[Interview] Exclusive interview with Kimmo Pörsti

We have the honor and the pleasure of interviewing one of the main Prog artists of recent years, Kimmo Pörsti, in this article. With numerous albums and several projects including Samurai Of Prog, Guildmaster as well as a solo career.

> Hi Kimmo how are you?

Hi! I am fine, thanks.

> Where did your passion for prog music and drum come from?

When I was about 12- 13, I was a fan of Deep Purple (as my brother used to listen to it). Progressive music was partly introduced to me by Ian Gillan and Roger Glover as they started to move towards progressive rock in their solo projects at that time (Clear Air Turbulence and Elements). I also listened to some ambitious Hard Rock bands like Three Man Army, which helped to lead the way. Soon it was time to take my couple LP’s to a second hand store and exchange them for ELP. One big moment was when I went to my first Rock Festival (Ruisrock) at the age 14 and saw Wigwam there. After that I bought their classic album ”Being”. It was definitely not easy stuff, but I listened to it so many times that I started to get a grip on it 🙂

About drums: After 5 years of not so successful piano lessons my parents finally allowed me to switch to drums. There was an old Yamaha drum-set in my school and when I got my hands on it, the choice was clear.

> In your long career you have given life to several projects always at the top of the Prog, how do they differ and in which one do you recognize yourself most?

Oh, that is an interesting question 🙂 I just name a few here – shortly.

Mist Season was a band with a lot of talent. It had its own distinctive sound as half of the musicians were jazz-oriented and the other half were more towards prog. Almost all the music was instrumental.

Paidarion was formed in 2009; Jan-Olof Strandberg and myself being the permanent members. Paidarion’s music has been more vocal-oriented than Mist Season’s – although we have done instrumentals as well. I guess the biggest difference compared to other bands is that quite a big number of songs have been by me.

As for The Samurai of Prog, I could say that our third album “The Imperial Hotel” was important in developing our own style and sound. However, the basic idea of TSOP has been the same since beginning: The core of the band being Marco Bernard, Steve Unruh and myself – and we invite a great number of talented guests to each album.

The music of Bernard and Pörsti does not necessarily differ very much from The Samurai of Prog as there have been the same composers and the music making policy has also been quite the same. So, the biggest difference has been that Marco Bernard and I have been responsible for those (as Steve has concentrated on his other groups and projects at the time). Well, we did something new with La Tierra – as it was sung entirely in Spanish.

The Guildmaster was born in the following way: I was happy about the work that Rafael Pacha did for my album “Wayfarer”. There are also some folk-oriented songs in his solo albums that I like very much. So, I asked him if he would like to do an entire album of folk-oriented prog (or prog-oriented folk:). Marco Bernard joined soon afterwards and he came up with the name The Guildmaster. For me it has been a rewarding experience to do something different.

I was a member of Progression for a few years. It was clearly more of a instrumental fusion band than a prog band.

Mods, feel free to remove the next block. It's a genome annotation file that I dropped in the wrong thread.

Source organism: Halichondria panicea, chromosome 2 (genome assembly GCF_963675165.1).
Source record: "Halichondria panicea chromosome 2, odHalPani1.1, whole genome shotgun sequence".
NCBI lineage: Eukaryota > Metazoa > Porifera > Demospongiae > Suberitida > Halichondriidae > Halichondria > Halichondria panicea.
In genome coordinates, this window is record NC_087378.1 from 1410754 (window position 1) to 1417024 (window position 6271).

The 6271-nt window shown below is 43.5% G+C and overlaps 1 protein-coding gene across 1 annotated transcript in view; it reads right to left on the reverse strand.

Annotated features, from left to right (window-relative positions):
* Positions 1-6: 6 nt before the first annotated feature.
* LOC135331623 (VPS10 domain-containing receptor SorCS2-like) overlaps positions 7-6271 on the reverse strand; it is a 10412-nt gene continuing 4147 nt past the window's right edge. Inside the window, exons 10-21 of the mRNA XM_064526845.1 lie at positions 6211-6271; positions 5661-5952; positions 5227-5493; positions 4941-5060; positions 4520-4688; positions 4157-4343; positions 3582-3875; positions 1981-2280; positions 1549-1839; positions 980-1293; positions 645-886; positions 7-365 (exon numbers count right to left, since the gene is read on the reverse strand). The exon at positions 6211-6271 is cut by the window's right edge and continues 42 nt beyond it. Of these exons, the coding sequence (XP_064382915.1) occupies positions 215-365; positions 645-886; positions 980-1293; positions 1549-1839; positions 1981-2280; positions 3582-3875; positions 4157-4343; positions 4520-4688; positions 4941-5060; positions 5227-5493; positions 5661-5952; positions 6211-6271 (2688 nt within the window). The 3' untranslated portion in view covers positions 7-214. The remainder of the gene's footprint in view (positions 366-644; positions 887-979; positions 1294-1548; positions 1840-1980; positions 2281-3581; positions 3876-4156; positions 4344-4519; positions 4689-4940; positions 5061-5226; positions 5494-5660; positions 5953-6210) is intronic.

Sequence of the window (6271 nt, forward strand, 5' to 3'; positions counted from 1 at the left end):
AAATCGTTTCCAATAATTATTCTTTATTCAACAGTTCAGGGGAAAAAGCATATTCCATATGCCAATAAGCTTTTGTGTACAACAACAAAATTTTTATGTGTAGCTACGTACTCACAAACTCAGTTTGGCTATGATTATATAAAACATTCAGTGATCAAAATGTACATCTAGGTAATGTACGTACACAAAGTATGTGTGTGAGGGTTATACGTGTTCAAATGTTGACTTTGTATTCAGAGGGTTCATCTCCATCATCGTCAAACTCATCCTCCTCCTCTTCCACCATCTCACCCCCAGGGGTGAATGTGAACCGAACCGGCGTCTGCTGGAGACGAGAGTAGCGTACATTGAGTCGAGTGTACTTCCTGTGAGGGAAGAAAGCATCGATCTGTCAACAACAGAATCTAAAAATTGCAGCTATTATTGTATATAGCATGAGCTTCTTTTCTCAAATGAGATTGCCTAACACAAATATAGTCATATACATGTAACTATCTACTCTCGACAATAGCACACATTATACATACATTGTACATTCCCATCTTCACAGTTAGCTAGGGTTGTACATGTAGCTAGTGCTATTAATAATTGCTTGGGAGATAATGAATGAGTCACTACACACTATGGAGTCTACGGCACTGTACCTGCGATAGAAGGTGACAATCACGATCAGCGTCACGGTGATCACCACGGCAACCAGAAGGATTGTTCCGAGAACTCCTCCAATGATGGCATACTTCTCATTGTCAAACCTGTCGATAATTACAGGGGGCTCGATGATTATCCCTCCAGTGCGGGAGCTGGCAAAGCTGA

I guess I should also mention my solo-projects. Past and Present was my third solo album. Naturally I have had more freedom with those and probably also a possibility to put more myself in there. There are similarities in my albums to TSOP’s music as my music is principally symphonic progressive rock as well. However, I have taken more freedom of styles in my albums. Besides prog, there are elements of fusion, (celtic) folk and even of some blues.

> In 2021 you worked on several fronts and several albums were released, how would you describe these releases?

The Samurai of Prog: Lady and The Lion and The White Snake:

Originally our intention was to make an album based on the stories of C.S. Lewis’ Narnia.However, it was not possible to make such an album. When I contacted The CS Lewis Company Ltd (telling that we were planning on making on making such album), we were told that the music and music publishing rights To The Chronicles of Narnia are licenced exclusively to Netflix and therefore we are not able to create and produce an album based on The Chronicles of Narnia.

So, we decided to make an album based on the stories of the Grimm brothers instead. As we eventually had so much material, we decided to split the project in two: The Lady and The Lion being the first part and The White Snake being the follow-up slightly after. Again, we had a great bunch of very talented friends joining us, like Alessandro Di Benedetti, Oliviero Lacagnina, Octavio Stampalia, Marco Grieco, Mimmo Ferri, Luca Scherani, Jaime Rosas, Ton Scherpenzeel and many others.

The Samurai of Prog: Omnibus 2 – The Middle Years:

We released “Omnibus – The Early Years” box-set 3 years ago and it was well received. As many albums have been sold out for some time, it was time to release Omnibus 2 now. It includes the albums On We Sail, Archiviarum, Toki No Kaze and Beyond The Wardrobe. There are also 5 new and unreleased bonus tracks.

Bernard and Pörsti: Robinson Crusoe:

An album based on Daniel Defoe’s classic novel Robinson Crusoe, will be released in a couple of weeks. It features songs by Octavio Stampalia, Oliviero Lacagnina, Alessandro Di Benedetti, Marco Grieco, Luca Scherani and Andrea Pavoni. Besides our old friends, there are also some “new” guests like Steve Bingham, Adam Diderrich and Steve Hackett.

> In addition to the records with the aforementioned bands your solo album was released, what can you tell us about the album?

I released my first solo album in 1997. It took 23 years to make the next one, “Wayfarer”, which came out in 2020. We have many great composers for TSOP albums, so I thought that making a solo album might be a proper way for my own music. It was also fun to play some guitars, bass and keyboards in addition to drums.

After Wayfarer it took “only” a year for my third album, Past and Present, which came out 3 months ago. The title comes from the fact that there are 5 songs from the past which have been released on different occasions between 2004-2012 and which I wanted to re-work. There are also 6 new songs as well. Rafael Pacha was in a big role in the album as he co-composed and co-arranged some songs with me.